• Effects of gender-role orientation on responses of counselors-in-training

      Urschel, Joanne.K (2012-04-09)
      This study investigated the effects of gender-role orientation of clients and counselors-in-training, and sex of clients on response consistencies of counselors-in-training. One hundred and twelve master’s level counselor’s-in-training from twelve universities served as participants. Each participant viewed six videotaped vignettes of clients; each representing one of six gender-role orientations. At the conclusion of each vignette the participants were asked to write a response to the question, “What would you say next to the client?” Responses were categorized into consistency scores reflecting gender-role orientation of clients and counselors-in-training, and sex of clients. As hypothesized, gender-role orientations of clients and client’s sex had no effect on the responses of counselor’s-in-training. However, it was found that the gender-role orientations of counselors-in-training did affect their response consistencies. Post hoc analyses support these conclusions. Implications and recommendations are discussed.
    • Examining Variables Related to Help-seeking and Victimization Differences after Coercive Intercourse

      Faulkner, Ginger (2011-06-17)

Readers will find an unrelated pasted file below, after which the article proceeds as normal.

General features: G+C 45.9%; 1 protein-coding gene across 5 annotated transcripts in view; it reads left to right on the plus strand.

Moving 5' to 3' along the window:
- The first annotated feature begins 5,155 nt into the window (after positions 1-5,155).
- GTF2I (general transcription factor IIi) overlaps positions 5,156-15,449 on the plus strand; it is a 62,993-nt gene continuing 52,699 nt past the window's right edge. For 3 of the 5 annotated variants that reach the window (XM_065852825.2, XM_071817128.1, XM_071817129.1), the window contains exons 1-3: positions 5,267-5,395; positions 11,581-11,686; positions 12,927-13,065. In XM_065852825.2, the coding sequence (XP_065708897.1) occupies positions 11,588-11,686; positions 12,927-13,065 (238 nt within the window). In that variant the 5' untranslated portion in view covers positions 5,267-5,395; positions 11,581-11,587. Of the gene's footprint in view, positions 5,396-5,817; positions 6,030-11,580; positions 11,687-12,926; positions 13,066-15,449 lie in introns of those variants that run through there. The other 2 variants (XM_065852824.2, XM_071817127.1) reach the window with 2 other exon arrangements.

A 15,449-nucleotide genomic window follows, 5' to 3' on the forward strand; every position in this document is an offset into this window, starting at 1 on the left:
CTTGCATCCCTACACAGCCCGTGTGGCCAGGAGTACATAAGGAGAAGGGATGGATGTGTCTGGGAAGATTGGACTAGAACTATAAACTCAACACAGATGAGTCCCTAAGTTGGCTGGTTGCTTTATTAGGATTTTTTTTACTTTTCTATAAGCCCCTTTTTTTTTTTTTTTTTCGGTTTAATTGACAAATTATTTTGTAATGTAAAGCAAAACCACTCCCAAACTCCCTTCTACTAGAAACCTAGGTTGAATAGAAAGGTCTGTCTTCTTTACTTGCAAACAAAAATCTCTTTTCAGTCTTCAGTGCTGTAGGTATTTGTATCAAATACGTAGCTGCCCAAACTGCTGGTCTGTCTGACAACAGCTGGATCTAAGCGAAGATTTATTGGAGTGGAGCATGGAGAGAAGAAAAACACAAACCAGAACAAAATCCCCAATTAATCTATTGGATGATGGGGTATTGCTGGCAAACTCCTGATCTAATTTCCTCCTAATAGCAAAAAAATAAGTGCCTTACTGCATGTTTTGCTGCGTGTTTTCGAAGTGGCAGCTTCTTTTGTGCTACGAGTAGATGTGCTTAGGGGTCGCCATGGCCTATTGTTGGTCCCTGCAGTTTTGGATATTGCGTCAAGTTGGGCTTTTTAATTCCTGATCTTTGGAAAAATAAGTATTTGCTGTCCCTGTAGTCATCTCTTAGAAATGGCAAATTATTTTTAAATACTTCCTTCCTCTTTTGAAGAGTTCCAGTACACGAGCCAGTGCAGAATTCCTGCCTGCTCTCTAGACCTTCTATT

The issue of sexual violence against women has been an area of interest to psychological researchers because of its importance and prevalence in America. A problem that has been attracting more attention recently is sexual coercion against women, especially on college campuses. Researchers have consistently found that over half of college women have been victim to coercive sexual encounters (Struckman-Johnson, Struckman-Johnson, & Anderson, 2003) making this a serious problem in need of greater understanding. Researchers have also found that sexual coercion can cause a variety of problems, yet victims typically do not seek help after these experiences (Fisher, Daigle, Cullen, & Turner, 2003; Siegel, Golding, Stein, Burnam, & Sorenson, 1990). Thus, understanding factors that can encourage sexual coercion victims to seek help is important. Additionally, researchers have reported inconsistent results regarding differences between women who have and have not experienced sexual coercion (Bernard, Bernard, & Bernard, 1985; Faulkner, Kolts, & Hicks, 2008). A clearer understanding of victimization differences would allow for greater insight into sexual coercion. The first purpose of this study was to explore if sexual assertiveness (SA), sexual self-esteem (SSE), and rape myth acceptance (RMA) predicted help-seeking behaviors in college women who had experienced coercive intercourse. A stepwise multiple regression analysis was utilized to determine whether the variables SA, SSE, and RMA predicted a significant proportion of the variance in help-seeking behaviors after a coercive experience. The second aspect of this study was to examine whether the variables of SA, SSE, and RMA differed between women who have and have not experienced coercive intercourse. This was determined through a multiple analysis of variance (MANOVA). Results indicated no significant relationship between SA, SSE, and RMA and help-seeking behaviors. However, significant differences were found between victims and non-victims of coercive intercourse on SA and SSE.